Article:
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Flight 93 Memorial Task Force disbands

As a task force that worked to establish a memorial in honor of the heroes of United Airlines Flight 93 disbanded Saturday in Somerset, people attending its last meeting lauded the group as a shining example of democracy in action.

"When the history of the (Flight 93) memorial is written ... the work of the task force will be seen as pivotal. Not just for this site, but for the National Park Service," Brent D. Glass, a member of the Flight 93 Advisory Commission, told more than 40 people who met at the Somerset County Courthouse for the formal end of the Flight 93 Memorial Task Force.

The group formed eight years ago to create a memorial to honor the passengers and crew of the flight that was traveling from Newark, N.J., to San Francisco when hijackers took control Sept. 11, 2001. Passengers wrested control from the terrorists and are credited with preventing still another attack on a government building in the Washington area.

The task force's leaders last month agreed to dissolve the group now that the $58 million memorial is under construction near Shanksville and is scheduled to be completed on Sept. 11, 2011.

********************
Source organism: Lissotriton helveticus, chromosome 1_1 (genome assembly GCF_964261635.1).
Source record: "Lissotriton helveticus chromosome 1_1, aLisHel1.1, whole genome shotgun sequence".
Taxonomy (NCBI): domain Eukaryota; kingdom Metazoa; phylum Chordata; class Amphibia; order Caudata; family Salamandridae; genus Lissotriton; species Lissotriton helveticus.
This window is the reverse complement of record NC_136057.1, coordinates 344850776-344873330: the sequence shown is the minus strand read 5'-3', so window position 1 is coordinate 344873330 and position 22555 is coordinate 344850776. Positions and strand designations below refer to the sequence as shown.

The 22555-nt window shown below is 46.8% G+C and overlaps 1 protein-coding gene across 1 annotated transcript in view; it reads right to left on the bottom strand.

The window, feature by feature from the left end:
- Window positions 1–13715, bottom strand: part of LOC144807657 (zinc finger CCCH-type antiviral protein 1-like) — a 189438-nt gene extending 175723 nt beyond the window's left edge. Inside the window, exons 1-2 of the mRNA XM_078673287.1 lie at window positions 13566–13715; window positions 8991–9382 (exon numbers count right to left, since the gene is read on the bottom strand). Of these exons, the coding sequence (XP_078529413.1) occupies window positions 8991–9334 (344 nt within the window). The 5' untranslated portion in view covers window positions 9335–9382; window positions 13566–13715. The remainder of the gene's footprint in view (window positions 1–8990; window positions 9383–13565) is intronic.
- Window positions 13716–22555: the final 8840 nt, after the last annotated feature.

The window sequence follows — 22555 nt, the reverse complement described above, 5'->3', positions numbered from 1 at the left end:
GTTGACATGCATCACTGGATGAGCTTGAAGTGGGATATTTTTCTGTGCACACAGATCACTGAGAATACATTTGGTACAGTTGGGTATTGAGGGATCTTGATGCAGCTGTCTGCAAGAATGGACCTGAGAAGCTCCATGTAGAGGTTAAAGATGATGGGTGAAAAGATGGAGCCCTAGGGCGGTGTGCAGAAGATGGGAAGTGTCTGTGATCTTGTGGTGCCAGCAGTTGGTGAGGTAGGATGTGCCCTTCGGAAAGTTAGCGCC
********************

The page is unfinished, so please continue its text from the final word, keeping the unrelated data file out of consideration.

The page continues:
Glass, a former executive director of the Pennsylvania Historical and Museum Commission, said the task force was carrying on the true spirit of democracy as a voluntary association with no links to government. French historian Alexis de Tocqueville wrote about those volunteer organizations in his "Democracy in America," after visiting America in 1831, Glass said.

The effort was "a labor of love that I never wanted to do," said Patrick White of Naples, Fla., co-chairman of the task force. His cousin, Louis J. Nacke II, died in the crash. Nacke was from New Hope in Bucks County, and previously lived in Monroeville.

The group conducted fundraising, was involved in design and construction of the memorial, interpretation of the site and land acquisition. Its final act was completing the purchase Friday of 150 acres contiguous to the memorial site, just east of the area where the plane crashed, said White, a land-use lawyer in Florida.

The temporary memorial management, archiving items regarding Flight 93 and organizing volunteers, which had been handled by the task force, will become functions of the National Park Service, said John Reynolds, chairman of the Flight 93 Advisory Commission.

Rather than going off into the "sunset" or being "buried," the task force is evolving and can remain committed to the Flight 93 Memorial in a different fashion, said Calvin Wilson of Herndon, Va., a commission member. Wilson's brother-in-law, Leroy Homer Jr., was the co-pilot on Flight 93.

"We appreciate what you have done and we don't want to lose you. We're giving you a new name and a new task," said Wilson, noting that task force members can become involved in the Friends of the Flight 93 National Memorial.

Speaking of the community's support for the national memorial, Reynolds, a National Park Service retiree whose career spanned 40 years, said, "I know of no other place in the history of the National Park Service that has stayed together and evolved together."

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